By VANESSA REMMERS Richmond Times-Dispatch May 26, 2017
Jerry Skalsky, a longtime Prince George County supervisor, died suddenly Wednesday afternoon after friends say he collapsed in a Walmart parking lot.
The Prince George native, 74, grew up working on his family’s peanut farm from dawn till dusk. When he was in the third grade, he didn’t receive a report card because farm work prevented him from taking any school tests.
“It was an entirely different way of life. We lived in the shadow of the Depression. Farming was our means of survival,” Mr. Skalsky told The Progress-Index in October 2013.
His grandparents immigrated in the early 1900s as part of a wave of Czech and Slovak families who settled in Virginia, mostly on farmland abandoned after the Civil War.
Mr. Skalsky grew up speaking Czech to family members and supported the launch of the county’s Czech and Slovak festival in 2013.
Prince George Administrator Percy Ashcraft said the thing that he most admired about Mr. Skalsky was his deep-rooted faith.
“He always gave the prayer at Board of Supervisors meetings. And those weren’t canned prayers,” Ashcraft said.
Mr. Skalsky grew up attending Oakland Baptist Church, singing and reading hymns written in Czech. His father would lead the singing at church and at home, where both of Mr. Skalsky’s parents played the accordion and the piano.
He later attended Richard Bland College, Trevecca Nazarene University, Virginia State University and Chapman University, eventually earning his master’s degree in counseling.
He taught in school classrooms for 10 years, then moved to juvenile probation court services for 12 years. He also worked as a middle and high school counselor and later as an attendance officer for 16 years. He was also a founding member of the Prince George Rescue Squad.
Mr. Skalsky retired from that work in 2006, while he was in his sixth year of what would become an 18-year tenure on the Board of Supervisors.
He was first elected to the board in November 1999. During that time, he served as chairman, vice chairman and as a representative on numerous boards and commissions.
Ashcraft said that when he first moved to Prince George six years ago to become the county administrator, Mr. Skalsky and his wife had him over for dinner several times.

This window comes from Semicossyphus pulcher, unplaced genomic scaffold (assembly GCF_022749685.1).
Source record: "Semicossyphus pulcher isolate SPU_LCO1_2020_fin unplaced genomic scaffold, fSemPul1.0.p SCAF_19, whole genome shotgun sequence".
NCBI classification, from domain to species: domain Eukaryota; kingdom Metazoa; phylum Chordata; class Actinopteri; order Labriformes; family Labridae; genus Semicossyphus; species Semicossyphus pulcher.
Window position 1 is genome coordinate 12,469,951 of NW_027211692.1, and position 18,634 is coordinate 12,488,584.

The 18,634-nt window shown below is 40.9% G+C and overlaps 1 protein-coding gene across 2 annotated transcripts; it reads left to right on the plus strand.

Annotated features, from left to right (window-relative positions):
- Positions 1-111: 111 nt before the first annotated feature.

“He wasn’t the type of guy who jumped in the water and made a big splash. He did little things like taking food to somebody or visiting someone at the hospital,” Ashcraft said. “He was very nonjudgmental. He didn’t care what car you drove, how much money you made. He was a good person who interacted with you no matter who you were.”
Former Hopewell City Councilman Wayne Walton said he decided to run because of Mr. Skalsky, whom he called a mentor. The two met two decades ago when their wives shared the same class.
Mr. Skalsky married his wife, Brenda, in 1961. The couple had four children — Deb Skalsky, J.J. Skalsky, Dr. Julie Skalsky Brown and Heidi Skalsky.
Walton went along with Mr. Skalsky to such things as delivering Christmas presents to children or taking kids to fish hatcheries.
“He never rocked the boat too much. It was about smaller things. I recently talked to him about what he was doing, and he was driving someone to the doctor three times a week,” Walton said. “He was one of them guys that would never show anything was wrong with him.”
Mr. Skalsky was also an avid sports fan, Ashcraft said, and was the first recreational coach in the county to bring soccer to Prince George. He attended nearly every local game for all kinds of sports.
Prince George High School, at 7801 Laurel Spring Road, will host a visitation service starting at 3 p.m. Sunday in the gym. Funeral services will be held at 2 p.m. Monday in the high school auditorium.